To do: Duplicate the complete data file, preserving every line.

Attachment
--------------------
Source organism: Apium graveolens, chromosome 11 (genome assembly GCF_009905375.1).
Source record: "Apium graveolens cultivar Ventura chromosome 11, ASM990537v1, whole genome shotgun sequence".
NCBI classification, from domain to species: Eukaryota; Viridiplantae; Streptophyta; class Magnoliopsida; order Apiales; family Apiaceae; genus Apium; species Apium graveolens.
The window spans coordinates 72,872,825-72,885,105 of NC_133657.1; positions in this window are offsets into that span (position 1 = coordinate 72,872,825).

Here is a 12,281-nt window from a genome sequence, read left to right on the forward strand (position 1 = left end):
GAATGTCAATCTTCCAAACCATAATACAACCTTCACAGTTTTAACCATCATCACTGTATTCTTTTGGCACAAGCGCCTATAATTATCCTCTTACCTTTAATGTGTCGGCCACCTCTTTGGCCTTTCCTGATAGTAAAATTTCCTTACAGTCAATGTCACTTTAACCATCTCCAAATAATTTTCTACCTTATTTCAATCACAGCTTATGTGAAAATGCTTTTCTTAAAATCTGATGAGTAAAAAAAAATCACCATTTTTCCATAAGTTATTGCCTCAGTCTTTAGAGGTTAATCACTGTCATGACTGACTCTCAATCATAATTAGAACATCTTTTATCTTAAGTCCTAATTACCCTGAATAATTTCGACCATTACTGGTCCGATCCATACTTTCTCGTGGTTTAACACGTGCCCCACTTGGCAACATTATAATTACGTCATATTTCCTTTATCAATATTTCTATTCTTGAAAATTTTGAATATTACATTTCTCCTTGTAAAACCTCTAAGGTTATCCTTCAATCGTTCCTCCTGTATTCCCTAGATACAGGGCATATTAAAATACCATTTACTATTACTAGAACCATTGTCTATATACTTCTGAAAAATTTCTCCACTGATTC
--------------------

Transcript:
Source organism: Apium graveolens, chromosome 11 (genome assembly GCF_009905375.1).
Source record: "Apium graveolens cultivar Ventura chromosome 11, ASM990537v1, whole genome shotgun sequence".
NCBI classification, from domain to species: Eukaryota; Viridiplantae; Streptophyta; class Magnoliopsida; order Apiales; family Apiaceae; genus Apium; species Apium graveolens.
The window spans coordinates 72,872,825-72,885,105 of NC_133657.1; positions in this window are offsets into that span (position 1 = coordinate 72,872,825).

Here is a 12,281-nt window from a genome sequence, read left to right on the forward strand (position 1 = left end):
GAATGTCAATCTTCCAAACCATAATACAACCTTCACAGTTTTAACCATCATCACTGTATTCTTTTGGCACAAGCGCCTATAATTATCCTCTTACCTTTAATGTGTCGGCCACCTCTTTGGCCTTTCCTGATAGTAAAATTTCCTTACAGTCAATGTCACTTTAACCATCTCCAAATAATTTTCTACCTTATTTCAATCACAGCTTATGTGAAAATGCTTTTCTTAAAATCTGATGAGTAAAAAAAAATCACCATTTTTCCATAAGTTATTGCCTCAGTCTTTAGAGGTTAATCACTGTCATGACTGACTCTCAATCATAATTAGAACATCTTTTATCTTAAGTCCTAATTACCCTGAATAATTTCGACCATTACTGGTCCGATCCATACTTTCTCGTGGTTTAACACGTGCCCCACTTGGCAACATTATAATTACGTCATATTTCCTTTATCAATATTTCTATTCTTGAAAATTTTGAATATTACATTTCTCCTTGTAAAACCTCTAAGGTTATCCTTCAATCGTTCCTCCTGTATTCCCTAGATACAGGGCATATTAAAATACCATTTACTATTACTAGAACCATTGTCTATATACTTCTGAAAAATTTCTCCACTGATTC